Reversal of P-glycoprotein-mediated multidrug resistance by cholesterol derived from low density lipoprotein in a vinblastine-resistant human lymphoblastic leukemia cell line.
Biochem Cell Biol. 2007 Oct;85(5):638-46. PMID: 17901905
School of Pharmacy, Memorial University of Newfoundland, 300 Prince Philip Drive, St. John's, NL A1B 3V6, [corrected] Canada.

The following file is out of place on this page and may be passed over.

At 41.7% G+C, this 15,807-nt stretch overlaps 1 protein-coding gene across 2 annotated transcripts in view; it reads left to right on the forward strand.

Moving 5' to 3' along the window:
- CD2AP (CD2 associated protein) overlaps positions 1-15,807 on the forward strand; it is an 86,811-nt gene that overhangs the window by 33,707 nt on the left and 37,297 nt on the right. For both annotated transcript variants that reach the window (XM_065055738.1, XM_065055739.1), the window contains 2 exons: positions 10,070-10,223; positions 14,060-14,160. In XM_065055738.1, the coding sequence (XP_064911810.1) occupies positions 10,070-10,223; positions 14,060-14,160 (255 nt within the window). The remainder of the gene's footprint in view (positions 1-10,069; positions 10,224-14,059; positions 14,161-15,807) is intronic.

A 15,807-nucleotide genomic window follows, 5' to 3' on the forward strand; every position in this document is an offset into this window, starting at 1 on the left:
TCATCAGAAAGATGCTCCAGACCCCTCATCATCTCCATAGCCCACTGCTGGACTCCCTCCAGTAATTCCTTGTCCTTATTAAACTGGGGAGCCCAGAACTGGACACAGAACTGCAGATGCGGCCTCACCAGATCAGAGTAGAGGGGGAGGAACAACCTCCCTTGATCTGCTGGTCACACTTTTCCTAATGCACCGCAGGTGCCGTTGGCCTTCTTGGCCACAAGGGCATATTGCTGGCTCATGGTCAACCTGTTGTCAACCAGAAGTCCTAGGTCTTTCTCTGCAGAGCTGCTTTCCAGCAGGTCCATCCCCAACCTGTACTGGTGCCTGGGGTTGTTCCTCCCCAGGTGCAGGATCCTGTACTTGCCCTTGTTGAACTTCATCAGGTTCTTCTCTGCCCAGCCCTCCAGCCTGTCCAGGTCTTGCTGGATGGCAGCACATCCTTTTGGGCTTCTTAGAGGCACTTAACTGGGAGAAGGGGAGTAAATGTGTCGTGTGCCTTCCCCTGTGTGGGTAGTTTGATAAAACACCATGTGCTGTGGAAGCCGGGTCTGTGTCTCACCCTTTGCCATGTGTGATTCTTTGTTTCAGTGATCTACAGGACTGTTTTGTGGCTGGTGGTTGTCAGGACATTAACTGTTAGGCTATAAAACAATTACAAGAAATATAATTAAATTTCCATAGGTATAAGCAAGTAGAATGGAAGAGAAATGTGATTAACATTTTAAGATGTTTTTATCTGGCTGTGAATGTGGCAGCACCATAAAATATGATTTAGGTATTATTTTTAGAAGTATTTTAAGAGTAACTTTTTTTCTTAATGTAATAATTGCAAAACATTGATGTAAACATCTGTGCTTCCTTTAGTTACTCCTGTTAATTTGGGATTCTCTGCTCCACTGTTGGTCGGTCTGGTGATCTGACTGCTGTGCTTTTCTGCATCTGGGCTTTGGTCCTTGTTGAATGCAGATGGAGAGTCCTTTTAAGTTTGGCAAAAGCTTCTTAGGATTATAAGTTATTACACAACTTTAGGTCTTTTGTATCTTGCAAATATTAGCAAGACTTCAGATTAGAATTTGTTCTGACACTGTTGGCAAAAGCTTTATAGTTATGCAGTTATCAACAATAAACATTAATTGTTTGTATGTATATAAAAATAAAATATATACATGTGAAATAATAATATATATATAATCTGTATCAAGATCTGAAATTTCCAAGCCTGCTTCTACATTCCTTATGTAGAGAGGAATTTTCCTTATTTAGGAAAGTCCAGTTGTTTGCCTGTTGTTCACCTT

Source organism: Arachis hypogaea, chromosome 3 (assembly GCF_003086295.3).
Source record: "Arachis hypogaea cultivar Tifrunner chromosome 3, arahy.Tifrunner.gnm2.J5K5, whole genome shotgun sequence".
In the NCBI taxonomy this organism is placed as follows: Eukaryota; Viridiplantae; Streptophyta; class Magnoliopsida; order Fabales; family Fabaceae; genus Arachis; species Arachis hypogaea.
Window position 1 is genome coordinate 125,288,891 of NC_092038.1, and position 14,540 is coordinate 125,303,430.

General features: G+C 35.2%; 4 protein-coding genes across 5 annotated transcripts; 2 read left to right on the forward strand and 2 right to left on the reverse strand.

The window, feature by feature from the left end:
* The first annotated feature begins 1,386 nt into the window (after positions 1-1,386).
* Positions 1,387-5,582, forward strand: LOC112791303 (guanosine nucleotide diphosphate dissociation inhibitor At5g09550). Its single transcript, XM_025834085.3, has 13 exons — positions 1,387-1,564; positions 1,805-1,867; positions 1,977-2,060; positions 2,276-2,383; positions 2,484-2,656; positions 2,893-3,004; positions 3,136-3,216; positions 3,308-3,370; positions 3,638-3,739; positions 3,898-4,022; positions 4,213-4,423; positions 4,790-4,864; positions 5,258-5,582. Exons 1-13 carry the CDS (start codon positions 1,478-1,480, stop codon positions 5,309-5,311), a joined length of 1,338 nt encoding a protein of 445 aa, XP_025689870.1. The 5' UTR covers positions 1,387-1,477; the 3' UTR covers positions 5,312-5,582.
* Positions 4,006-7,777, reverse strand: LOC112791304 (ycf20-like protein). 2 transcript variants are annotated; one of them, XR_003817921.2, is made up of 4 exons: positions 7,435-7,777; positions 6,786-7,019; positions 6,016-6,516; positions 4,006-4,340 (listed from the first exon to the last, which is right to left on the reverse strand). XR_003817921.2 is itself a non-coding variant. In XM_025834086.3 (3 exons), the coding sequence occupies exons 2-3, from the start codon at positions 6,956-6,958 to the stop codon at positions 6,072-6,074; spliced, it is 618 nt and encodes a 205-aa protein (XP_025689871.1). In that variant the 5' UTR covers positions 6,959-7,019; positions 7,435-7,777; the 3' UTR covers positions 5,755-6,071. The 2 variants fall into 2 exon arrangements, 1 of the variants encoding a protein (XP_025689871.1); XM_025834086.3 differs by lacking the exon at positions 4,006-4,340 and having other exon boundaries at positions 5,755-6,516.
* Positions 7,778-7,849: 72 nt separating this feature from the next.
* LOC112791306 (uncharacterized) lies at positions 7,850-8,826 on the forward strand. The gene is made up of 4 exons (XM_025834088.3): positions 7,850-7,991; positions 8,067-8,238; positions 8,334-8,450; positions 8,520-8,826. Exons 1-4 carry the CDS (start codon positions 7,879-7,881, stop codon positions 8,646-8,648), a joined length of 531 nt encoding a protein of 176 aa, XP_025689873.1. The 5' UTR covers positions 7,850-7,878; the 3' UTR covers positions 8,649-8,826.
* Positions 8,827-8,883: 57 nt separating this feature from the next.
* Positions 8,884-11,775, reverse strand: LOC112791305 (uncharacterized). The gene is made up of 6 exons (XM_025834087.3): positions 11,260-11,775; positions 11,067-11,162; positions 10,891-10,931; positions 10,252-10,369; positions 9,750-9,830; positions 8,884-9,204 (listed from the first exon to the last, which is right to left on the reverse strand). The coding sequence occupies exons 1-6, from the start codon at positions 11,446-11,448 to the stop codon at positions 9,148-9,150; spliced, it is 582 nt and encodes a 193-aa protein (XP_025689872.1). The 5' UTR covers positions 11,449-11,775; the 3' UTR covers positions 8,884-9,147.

P-glycoprotein (P-gp) is believed to be one of the most common causes of multidrug resistance (MDR) in chemotherapy. Studies have shown that the biosynthesis of cholesterol and cholesterol esters interfere with the function of P-gp. Since low density lipoprotein (LDL) carries a large amount of cholesterol, we investigated the effect of cholesterol derived from LDL on a line of human lymphoblastic leukemia MDR cells, CEM/VLB. Our results demonstrated that, in addition to increased cytotoxicity, the uptake of vinblastine in CEM/VLB cells increased, and LDL subsequently increased the intracellular vinblastine concentrations retained by CEM/VLB cells. The cholesterol levels in the membrane of the MDR cells were restored, while LDL significantly decreased the P-gp-associated ATPase activity. Current studies have shown that LDL leads to the resensitization of CEM/VLB cells to cytotoxic agents, likely through the restoration of cholesterol and reduction of P-gp-associated ATPase in the cell membrane.